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Eminent Domain Process, Powers and History, Part 2

Eminent Domain Process, Powers and History

In our last article, we discussed the definition of eminent domain, the right of eminent domain and its history.  Armed with the knowledge contained therein, we’ll continue our discussion by reviewing the types of eminent domain “takings”.

In addition to real property, all property rights and interests are subject to the power of eminent domain.  This includes:

  • Fee taking
  • Taking or modification of existing easements
  • Creation of new easements
  • Riparian Rights (apart from appurtenant lands)

The only limitation upon the power to condemn rights over real property that has been seriously advanced is that a right to be taken by eminent domain must be capable of valuation in money.  (1A Sackman, supra, § 2.1).  In many circumstances, an eminent domain ‘taking’ necessitates more than just payment to the property owner for the land acquired.  For example, a private utility company may invoke its power of eminent domain to acquire an easement to bury a gas pipeline or to construct high voltage power lines across a property.  The acquisition may ultimately restrict or inhibit development on the remaining parcel, thus preventing the property owner from utilizing their property to its highest and best use.  In this situation, a property owner must be compensated for the loss of development potential in addition to compensation for the easement.

Similarly, the loss of air rights is considered a property right that constitutes a taking and requires the payment of just compensation in eminent domain law. The issue of air rights generally arises in one of two different configurations. The first and most common configuration involves the acquisition of air rights from a real estate owner by an aviation authority.  Learn more about air rights in eminent domain.

Last but not least, you can probably imagine and very well appreciate that having access to a property contributes to the overall value of the property.  In fact, if you don’t have access, it will be difficult to generate any value at all for the property.  If a condemning authority removes access to your property or if access is minimized to a level that changes the highest and best use for your property, than this constitutes a taking and the payment of just compensation under eminent domain law is required.

Beyond the traditional exercise of eminent domain, there are other types of “takings” including:

  • Inverse Condemnation
  • Regulatory Takings

Learn more about inverse condemnation and regulatory takings.

Participating in the Condemnation Process

Once the condemning authority establishes the taking, the state or delegated condemning authority typically initiates the eminent domain process by petitioning for condemnation.  For example, Illinois (735 Ill. Comp. Stat. § 30/10-5-10), Iowa (Iowa Code § 6B.3), Minnesota (Minn. Stat. § 117.055), Missouri (Mo. Ann. Stat. § 523.010-523.030) and South Dakota (S.D. Codified Laws § 21-35-1) eminent domain statutes direct the condemning authority to initiate the condemnation process by filing a petition.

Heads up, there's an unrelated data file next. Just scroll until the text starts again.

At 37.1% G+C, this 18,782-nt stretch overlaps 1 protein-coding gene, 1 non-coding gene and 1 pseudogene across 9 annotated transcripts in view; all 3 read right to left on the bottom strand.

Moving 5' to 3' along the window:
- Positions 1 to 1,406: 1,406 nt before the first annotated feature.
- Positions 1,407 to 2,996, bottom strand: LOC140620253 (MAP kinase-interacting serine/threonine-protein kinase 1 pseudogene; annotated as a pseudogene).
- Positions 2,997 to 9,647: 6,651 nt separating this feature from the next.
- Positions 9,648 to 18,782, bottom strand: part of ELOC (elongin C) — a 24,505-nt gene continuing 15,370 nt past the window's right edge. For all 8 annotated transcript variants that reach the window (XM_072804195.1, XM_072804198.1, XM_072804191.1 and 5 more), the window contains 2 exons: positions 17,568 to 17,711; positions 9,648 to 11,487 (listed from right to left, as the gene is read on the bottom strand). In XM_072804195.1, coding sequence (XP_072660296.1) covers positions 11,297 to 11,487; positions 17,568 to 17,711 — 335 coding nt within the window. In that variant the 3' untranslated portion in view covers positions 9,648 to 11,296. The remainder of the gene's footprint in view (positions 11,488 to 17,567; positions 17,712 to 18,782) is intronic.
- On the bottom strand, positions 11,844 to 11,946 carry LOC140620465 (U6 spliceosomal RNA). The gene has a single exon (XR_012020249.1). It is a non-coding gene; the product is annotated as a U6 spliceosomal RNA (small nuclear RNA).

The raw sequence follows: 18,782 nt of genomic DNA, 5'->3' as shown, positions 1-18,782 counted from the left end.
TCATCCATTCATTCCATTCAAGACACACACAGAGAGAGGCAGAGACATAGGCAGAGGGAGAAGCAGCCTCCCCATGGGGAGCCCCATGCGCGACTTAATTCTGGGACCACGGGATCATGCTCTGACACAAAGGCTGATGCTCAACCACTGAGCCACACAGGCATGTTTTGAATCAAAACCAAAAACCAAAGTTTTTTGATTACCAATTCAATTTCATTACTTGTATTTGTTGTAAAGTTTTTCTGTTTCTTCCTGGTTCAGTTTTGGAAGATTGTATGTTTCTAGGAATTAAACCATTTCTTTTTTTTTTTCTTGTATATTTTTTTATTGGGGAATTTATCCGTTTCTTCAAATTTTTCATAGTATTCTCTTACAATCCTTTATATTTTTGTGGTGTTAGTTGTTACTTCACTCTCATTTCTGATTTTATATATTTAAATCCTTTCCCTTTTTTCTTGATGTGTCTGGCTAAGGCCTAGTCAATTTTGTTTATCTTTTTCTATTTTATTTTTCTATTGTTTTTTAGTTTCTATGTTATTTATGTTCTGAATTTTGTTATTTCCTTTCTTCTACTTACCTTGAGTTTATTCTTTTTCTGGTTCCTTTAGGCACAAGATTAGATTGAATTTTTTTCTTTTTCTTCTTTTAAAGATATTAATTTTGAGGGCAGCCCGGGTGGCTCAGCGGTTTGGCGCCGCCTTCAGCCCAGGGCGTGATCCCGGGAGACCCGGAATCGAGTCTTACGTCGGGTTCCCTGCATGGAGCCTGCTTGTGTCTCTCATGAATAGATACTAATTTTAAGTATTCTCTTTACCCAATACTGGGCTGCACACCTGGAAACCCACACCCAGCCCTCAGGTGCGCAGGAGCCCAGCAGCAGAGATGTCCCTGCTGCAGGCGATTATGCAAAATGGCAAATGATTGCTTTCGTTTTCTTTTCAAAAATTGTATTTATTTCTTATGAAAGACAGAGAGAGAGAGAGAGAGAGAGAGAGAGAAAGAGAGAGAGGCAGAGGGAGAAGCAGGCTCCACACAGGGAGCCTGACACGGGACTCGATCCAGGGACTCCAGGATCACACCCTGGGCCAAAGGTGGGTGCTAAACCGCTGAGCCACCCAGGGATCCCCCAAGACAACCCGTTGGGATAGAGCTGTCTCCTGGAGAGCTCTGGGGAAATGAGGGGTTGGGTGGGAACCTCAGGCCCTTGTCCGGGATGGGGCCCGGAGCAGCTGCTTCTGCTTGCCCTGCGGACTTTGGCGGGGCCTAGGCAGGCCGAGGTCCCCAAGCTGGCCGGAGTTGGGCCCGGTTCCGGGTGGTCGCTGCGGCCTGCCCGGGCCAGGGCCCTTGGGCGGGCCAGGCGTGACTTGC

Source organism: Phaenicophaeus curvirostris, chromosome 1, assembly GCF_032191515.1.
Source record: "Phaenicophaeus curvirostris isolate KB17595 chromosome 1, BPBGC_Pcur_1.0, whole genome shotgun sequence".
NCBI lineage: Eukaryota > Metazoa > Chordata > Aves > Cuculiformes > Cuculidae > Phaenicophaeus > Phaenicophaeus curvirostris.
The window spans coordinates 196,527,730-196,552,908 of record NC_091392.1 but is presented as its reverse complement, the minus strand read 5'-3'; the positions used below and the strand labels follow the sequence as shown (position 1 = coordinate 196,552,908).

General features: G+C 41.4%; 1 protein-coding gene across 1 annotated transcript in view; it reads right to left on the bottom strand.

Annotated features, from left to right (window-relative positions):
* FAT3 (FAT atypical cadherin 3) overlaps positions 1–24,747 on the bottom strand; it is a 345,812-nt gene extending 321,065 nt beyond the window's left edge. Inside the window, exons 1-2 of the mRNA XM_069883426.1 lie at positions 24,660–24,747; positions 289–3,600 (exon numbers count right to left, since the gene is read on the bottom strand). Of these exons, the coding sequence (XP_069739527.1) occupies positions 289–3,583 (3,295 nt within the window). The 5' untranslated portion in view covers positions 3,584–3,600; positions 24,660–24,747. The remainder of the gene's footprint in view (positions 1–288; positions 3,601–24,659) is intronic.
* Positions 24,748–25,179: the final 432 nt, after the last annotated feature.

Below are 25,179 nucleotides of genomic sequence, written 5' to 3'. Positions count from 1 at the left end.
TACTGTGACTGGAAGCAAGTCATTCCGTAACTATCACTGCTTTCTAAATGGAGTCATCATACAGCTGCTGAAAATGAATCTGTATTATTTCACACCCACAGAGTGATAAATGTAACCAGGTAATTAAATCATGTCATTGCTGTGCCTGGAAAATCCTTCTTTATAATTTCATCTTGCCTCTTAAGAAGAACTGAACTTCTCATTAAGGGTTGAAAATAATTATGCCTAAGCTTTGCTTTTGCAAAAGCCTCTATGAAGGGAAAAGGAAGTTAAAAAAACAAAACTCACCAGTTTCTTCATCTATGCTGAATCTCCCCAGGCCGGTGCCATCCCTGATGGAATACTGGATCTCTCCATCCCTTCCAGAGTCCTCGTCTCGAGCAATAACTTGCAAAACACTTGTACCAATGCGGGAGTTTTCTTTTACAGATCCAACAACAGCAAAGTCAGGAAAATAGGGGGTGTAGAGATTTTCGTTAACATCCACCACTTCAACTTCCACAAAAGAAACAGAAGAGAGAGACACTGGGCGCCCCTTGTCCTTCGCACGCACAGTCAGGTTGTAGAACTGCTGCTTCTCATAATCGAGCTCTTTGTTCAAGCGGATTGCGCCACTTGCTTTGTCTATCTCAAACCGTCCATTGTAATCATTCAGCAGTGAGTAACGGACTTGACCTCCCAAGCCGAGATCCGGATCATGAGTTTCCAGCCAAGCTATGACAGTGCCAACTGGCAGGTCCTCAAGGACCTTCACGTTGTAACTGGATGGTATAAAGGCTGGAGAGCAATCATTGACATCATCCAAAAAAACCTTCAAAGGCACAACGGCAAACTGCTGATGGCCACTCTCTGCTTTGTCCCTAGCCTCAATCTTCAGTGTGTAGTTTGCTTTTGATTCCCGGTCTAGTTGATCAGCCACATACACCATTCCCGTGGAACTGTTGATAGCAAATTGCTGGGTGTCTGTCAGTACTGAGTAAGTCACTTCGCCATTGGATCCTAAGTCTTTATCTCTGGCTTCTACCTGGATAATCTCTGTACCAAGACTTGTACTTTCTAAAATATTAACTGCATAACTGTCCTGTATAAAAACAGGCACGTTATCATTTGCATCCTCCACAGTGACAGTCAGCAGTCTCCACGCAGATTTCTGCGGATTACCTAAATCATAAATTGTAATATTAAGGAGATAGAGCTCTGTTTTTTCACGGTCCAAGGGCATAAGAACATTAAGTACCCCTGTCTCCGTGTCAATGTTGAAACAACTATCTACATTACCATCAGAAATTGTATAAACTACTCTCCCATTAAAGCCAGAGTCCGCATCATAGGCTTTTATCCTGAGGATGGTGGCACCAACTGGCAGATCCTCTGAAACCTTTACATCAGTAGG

In contrast, Wisconsin law directs the condemning authority to make a “jurisdictional offer” to the property owner, who must then file a claim in circuit court to assert their rights in the eminent domain process; including their right to additional just compensation. (Wis. Stat. § 32.05(9)(a), 32.05(2a).  Additionally, Massachusetts eminent domain law directs the property owner to petition the court for damages if they are not satisfied with the condemnor’s offer (Mass. Gen. Laws. Ann 79 § 14).

Although insofar as the courts are concerned, an eminent domain proceeding does not “begin” until a petition is filed, a condemnor will often contact the property owner prior to filing a petition to attempt to acquire the property amicably.  In some states, statutes require the condemnor to attempt to acquire via negotiations before a petition is brought (Iowa, Iowa Code § 6B.2B; Nebraska, Neb.Rev.St. § 76-702, 76-704.01).

Once a petition has been filed, many states appoint condemnation “commissioners” to determine just compensation for the taking.  For example:

Iowa: The County board will appoint 28 possible commissioners and the judge selects 6 commissioners to determine compensation (Iowa Code § 6B.3, 6B.4).

Minnesota: the Court will appoint 3 commissioners (Minn. Stat. § 117.075).

Nebraska: The Court will appoint 3 “appraisers”, although only one must be a credentialed real estate appraiser (Neb. Rev. St. § 76-706).

Wisconsin: the Court appoints 6, 9, or 12 commissioners depending on the size of county where condemnation is occurring (Wis. Stat. § 32.05, 32.08).

A property owner may settle for the commissioner’s award, or they may appeal the amount of just compensation.

In addition to appealing the amount of just compensation, a property owner may also challenge the authority to condemn and the public use.  In a subsequent article, we’ll discuss a property owners right to appeal a condemnation decision for additional just compensation, authority to condemn and the public use.


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